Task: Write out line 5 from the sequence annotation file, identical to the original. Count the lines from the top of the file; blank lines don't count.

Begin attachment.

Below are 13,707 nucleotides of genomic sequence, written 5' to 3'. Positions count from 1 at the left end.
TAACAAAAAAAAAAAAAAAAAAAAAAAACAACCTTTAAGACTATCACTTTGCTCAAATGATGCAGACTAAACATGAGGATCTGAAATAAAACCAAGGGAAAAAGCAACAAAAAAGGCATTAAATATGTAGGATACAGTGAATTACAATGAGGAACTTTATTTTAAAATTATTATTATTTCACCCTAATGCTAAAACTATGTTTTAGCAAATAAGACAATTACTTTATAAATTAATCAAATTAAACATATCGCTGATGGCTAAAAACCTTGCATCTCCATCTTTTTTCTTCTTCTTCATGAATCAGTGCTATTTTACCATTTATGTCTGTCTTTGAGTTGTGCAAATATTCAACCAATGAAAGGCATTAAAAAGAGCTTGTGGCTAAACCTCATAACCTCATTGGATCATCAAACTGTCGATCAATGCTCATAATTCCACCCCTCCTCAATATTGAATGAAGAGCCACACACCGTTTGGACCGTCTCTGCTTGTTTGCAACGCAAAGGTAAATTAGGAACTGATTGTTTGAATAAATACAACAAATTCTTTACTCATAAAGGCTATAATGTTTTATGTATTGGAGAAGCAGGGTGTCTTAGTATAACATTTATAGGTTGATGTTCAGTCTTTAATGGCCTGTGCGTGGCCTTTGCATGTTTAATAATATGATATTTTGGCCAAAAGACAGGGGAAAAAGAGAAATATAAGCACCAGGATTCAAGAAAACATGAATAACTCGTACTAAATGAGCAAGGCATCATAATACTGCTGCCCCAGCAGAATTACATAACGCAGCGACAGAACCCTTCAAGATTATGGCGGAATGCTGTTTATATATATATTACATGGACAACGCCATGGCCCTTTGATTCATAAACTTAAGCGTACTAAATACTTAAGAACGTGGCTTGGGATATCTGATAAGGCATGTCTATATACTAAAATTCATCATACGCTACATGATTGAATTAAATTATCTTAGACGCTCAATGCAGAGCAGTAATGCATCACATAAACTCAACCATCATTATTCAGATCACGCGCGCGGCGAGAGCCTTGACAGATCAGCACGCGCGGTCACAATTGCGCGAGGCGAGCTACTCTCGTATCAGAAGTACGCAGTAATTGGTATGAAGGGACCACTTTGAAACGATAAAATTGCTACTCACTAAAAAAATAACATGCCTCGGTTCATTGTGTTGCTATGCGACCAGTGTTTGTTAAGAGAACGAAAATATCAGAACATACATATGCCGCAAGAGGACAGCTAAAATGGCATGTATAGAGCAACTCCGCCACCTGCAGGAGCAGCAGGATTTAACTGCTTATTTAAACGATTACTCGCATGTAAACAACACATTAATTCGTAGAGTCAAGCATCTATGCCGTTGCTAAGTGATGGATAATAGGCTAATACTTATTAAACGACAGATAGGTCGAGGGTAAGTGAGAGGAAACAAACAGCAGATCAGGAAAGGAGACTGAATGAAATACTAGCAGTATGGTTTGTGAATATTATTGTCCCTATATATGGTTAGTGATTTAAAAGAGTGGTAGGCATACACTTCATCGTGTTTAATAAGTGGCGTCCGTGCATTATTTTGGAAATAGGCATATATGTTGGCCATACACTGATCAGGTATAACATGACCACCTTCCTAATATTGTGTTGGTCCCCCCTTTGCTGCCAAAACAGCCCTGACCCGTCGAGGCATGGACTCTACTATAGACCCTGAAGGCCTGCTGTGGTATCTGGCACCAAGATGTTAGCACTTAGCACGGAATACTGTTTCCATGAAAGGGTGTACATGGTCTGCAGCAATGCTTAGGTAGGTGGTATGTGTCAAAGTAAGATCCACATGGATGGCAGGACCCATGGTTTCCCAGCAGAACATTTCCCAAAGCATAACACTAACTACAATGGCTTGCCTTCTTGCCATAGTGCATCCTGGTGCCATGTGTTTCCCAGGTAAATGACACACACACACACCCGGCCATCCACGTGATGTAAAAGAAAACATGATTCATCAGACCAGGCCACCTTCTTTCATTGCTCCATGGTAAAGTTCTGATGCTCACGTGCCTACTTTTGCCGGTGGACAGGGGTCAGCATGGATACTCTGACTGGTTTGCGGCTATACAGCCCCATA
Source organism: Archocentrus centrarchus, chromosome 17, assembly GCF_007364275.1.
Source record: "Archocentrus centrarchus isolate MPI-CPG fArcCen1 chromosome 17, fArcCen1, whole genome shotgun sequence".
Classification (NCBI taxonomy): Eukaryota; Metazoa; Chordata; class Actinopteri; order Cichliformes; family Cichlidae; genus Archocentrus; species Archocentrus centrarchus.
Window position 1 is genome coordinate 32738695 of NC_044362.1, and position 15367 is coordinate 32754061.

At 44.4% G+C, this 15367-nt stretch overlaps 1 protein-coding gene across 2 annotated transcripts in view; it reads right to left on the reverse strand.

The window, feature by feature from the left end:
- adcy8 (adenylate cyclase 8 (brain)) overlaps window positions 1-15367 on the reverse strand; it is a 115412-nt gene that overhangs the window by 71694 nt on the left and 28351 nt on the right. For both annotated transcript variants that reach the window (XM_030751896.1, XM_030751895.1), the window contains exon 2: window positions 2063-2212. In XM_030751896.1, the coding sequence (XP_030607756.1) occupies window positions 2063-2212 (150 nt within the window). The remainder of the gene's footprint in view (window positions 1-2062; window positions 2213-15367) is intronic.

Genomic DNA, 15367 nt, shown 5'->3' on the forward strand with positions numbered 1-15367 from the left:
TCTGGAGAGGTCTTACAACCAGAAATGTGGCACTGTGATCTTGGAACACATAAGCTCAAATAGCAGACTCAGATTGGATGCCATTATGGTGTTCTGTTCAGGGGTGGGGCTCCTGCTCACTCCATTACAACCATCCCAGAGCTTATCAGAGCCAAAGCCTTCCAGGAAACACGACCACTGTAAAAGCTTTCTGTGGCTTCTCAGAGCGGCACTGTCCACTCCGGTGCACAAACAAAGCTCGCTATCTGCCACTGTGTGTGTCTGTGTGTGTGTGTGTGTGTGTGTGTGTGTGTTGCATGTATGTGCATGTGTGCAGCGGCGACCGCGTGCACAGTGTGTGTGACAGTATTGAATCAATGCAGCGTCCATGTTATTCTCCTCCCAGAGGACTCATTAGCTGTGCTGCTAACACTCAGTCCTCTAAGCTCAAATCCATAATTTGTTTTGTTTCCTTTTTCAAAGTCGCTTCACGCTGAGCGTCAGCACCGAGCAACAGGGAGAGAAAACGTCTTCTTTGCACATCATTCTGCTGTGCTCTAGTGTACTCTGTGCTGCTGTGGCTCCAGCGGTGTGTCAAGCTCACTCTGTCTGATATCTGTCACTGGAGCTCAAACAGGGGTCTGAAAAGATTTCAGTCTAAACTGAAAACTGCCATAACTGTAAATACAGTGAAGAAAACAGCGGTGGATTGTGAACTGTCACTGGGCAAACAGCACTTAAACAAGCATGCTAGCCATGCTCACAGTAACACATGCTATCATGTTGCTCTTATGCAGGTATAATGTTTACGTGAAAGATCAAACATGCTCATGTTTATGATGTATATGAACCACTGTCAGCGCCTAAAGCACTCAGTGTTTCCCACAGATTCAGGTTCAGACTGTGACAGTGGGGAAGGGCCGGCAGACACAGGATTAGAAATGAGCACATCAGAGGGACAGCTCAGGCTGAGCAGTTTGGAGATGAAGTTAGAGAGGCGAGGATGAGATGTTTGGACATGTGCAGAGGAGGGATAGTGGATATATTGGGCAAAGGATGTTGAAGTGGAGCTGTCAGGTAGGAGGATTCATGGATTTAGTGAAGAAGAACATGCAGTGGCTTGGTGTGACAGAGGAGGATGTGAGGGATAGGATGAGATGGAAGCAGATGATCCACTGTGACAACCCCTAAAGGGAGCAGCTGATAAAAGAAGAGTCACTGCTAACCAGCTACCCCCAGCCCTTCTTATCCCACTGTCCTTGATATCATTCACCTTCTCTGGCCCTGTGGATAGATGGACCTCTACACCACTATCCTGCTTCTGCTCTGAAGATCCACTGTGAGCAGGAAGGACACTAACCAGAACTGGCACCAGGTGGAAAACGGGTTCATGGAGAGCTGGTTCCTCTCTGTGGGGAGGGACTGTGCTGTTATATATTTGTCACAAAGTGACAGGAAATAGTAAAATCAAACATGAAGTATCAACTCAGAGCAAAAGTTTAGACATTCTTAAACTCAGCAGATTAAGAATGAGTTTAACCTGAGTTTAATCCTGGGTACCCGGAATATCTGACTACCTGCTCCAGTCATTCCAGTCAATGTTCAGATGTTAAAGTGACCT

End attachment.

Classification (NCBI taxonomy): Eukaryota; Metazoa; Chordata; class Actinopteri; order Cichliformes; family Cichlidae; genus Archocentrus; species Archocentrus centrarchus.